blue collar work most likely dealing with power tools. And he was thought to be

in his late thirties early forties. Gregg McCrary a former FBI profiler says

that they tend “to be 80 percent accurate in the profiles” (Ewell, 2). That is

far from an exact science but it serves well in screening potential suspects.

We find the suspect Ted Kaczynski remarkably similar, except that he is

ten years older than originally thought, did not work with power tools (due to

the fact that there was no plumbing let alone electricity in his shack), was

raised by a loving and supportive family, and he not only excelled in college

academically; he went or get his doctorate and taught mathematics at Berkeley.

Other than the virtual bomb laboratory found in Kaczynski’s shack, bottles of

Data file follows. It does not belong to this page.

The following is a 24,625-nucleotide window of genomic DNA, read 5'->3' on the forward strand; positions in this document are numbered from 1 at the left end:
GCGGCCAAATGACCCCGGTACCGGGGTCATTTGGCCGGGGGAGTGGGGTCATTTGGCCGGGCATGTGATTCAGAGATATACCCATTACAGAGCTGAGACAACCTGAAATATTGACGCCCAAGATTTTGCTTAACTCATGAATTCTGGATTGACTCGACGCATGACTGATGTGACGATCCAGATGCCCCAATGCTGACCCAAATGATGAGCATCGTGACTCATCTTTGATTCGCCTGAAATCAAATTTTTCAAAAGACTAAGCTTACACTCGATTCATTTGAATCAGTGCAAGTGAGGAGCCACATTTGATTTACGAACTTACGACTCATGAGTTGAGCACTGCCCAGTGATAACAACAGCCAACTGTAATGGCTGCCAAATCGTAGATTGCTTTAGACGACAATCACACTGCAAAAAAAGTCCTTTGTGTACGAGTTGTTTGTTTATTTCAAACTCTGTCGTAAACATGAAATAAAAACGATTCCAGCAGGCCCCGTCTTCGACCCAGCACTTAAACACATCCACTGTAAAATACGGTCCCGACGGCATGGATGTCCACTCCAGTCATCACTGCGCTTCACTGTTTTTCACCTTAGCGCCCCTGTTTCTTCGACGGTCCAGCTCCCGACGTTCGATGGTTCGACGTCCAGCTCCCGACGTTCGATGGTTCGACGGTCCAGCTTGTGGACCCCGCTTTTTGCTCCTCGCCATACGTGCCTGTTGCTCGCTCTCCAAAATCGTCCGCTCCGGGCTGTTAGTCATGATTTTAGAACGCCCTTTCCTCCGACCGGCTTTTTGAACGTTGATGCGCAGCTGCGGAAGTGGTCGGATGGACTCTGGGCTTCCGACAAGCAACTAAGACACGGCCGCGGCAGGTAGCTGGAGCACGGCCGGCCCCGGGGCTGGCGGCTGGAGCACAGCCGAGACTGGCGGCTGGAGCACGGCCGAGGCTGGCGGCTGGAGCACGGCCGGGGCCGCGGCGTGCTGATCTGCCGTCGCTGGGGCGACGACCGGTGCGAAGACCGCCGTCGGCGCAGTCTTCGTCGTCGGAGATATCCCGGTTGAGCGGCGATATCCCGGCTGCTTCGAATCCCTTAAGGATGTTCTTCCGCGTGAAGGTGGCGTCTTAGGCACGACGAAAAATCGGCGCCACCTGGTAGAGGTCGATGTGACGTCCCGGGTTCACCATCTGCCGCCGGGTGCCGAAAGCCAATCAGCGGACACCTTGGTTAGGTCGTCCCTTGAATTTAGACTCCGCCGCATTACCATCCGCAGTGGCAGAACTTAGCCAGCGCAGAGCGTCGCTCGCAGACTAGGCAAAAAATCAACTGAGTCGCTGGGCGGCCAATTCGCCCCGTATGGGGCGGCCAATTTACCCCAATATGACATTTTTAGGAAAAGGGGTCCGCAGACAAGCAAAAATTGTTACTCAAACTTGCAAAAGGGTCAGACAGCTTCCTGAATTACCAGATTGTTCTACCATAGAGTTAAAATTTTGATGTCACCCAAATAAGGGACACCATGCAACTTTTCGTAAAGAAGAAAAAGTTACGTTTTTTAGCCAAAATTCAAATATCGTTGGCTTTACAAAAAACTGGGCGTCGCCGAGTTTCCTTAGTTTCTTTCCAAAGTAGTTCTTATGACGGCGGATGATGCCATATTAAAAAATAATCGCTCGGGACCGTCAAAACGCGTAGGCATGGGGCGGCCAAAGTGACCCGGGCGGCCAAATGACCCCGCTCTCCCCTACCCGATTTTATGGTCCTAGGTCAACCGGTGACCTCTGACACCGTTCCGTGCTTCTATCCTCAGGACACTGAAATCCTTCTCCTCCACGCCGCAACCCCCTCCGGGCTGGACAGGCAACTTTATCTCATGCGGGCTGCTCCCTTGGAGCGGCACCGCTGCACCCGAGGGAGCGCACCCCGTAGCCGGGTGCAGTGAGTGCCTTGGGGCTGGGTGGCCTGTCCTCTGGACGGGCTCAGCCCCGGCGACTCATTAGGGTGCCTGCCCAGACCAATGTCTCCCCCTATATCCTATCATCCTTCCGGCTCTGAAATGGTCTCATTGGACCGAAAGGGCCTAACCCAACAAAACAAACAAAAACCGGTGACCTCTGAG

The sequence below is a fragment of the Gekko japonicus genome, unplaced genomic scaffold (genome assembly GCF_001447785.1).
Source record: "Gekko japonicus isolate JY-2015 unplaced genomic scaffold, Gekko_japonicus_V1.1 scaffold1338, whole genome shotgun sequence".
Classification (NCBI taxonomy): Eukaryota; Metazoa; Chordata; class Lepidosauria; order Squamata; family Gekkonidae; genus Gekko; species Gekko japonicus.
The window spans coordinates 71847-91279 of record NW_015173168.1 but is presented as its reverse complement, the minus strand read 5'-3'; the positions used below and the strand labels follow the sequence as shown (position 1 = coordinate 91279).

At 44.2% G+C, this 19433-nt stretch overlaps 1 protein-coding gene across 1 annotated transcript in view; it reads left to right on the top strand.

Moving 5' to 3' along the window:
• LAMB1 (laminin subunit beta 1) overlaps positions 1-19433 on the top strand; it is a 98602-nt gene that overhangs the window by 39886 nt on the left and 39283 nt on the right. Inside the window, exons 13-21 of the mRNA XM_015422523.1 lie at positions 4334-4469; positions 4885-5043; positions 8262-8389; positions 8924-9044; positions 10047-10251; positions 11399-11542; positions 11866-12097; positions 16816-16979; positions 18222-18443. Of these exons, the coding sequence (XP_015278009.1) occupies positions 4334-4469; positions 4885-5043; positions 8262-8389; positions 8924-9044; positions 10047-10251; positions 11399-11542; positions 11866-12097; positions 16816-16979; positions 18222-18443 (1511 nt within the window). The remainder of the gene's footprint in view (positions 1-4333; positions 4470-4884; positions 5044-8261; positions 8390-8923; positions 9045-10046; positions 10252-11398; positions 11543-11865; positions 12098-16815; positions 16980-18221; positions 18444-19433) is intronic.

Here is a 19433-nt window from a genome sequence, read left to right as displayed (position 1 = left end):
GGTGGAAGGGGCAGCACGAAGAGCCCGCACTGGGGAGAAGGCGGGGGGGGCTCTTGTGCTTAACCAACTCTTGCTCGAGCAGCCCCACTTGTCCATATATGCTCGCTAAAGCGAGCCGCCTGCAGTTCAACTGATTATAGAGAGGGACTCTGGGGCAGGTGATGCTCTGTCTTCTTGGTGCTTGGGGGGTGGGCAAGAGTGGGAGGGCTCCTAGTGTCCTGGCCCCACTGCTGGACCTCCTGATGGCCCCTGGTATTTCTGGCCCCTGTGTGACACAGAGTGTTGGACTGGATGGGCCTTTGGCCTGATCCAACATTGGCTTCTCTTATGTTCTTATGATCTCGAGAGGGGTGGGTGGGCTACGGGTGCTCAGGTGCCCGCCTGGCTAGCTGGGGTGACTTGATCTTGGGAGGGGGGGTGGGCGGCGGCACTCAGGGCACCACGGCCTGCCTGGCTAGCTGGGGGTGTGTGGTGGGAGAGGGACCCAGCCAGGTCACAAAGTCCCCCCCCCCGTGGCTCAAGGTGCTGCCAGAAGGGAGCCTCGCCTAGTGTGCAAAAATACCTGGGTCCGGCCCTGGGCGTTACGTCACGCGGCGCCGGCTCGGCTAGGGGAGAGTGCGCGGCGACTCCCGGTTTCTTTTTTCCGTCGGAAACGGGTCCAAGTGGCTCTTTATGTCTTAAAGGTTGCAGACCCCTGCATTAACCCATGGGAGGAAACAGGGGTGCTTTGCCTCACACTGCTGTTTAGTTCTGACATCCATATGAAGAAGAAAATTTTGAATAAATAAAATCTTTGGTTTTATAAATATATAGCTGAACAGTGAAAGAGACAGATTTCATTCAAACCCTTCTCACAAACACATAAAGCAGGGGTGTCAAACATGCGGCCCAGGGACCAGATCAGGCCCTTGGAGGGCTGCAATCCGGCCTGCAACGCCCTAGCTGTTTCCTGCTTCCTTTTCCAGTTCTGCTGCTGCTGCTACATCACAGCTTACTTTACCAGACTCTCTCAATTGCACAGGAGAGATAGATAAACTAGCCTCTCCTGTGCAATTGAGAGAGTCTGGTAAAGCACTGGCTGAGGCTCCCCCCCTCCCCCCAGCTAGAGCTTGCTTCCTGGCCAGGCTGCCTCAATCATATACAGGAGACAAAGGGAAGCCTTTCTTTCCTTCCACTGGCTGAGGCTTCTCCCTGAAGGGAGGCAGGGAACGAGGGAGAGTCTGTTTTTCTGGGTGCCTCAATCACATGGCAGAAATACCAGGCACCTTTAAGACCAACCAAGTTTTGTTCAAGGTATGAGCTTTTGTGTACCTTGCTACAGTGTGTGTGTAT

anti-depressant medication were supposedly found. But other than that Kaczynski

fits the profile of a loner, an underachiever and extremely intelligent

perfectly. Dr. Michael Rustigan, a criminologist at San Francisco State

University calls the Unabomber “the most intellectual serial killer that this

nation has ever known” (Kendall, 6).

The Unabomber’s 18 year loathing of technology and industrial society

had an enormous affect on many lives in the United States. The Unabomber

created chaos with airlines, postal service, campus security, and put fear into

the hearts of proponents of technology. During 1995, security was doubled at

all major airports, because of the Unabomber’s threat to blow up an airliner

flying of Los Angeles International Airport. Passengers were required to show

photo identification that matched their tickets, if not their baggage was

manually searched. Priority mail using stamps instead of postage meters, and

priority parcels dropped into mail boxes instead of handed over the counter,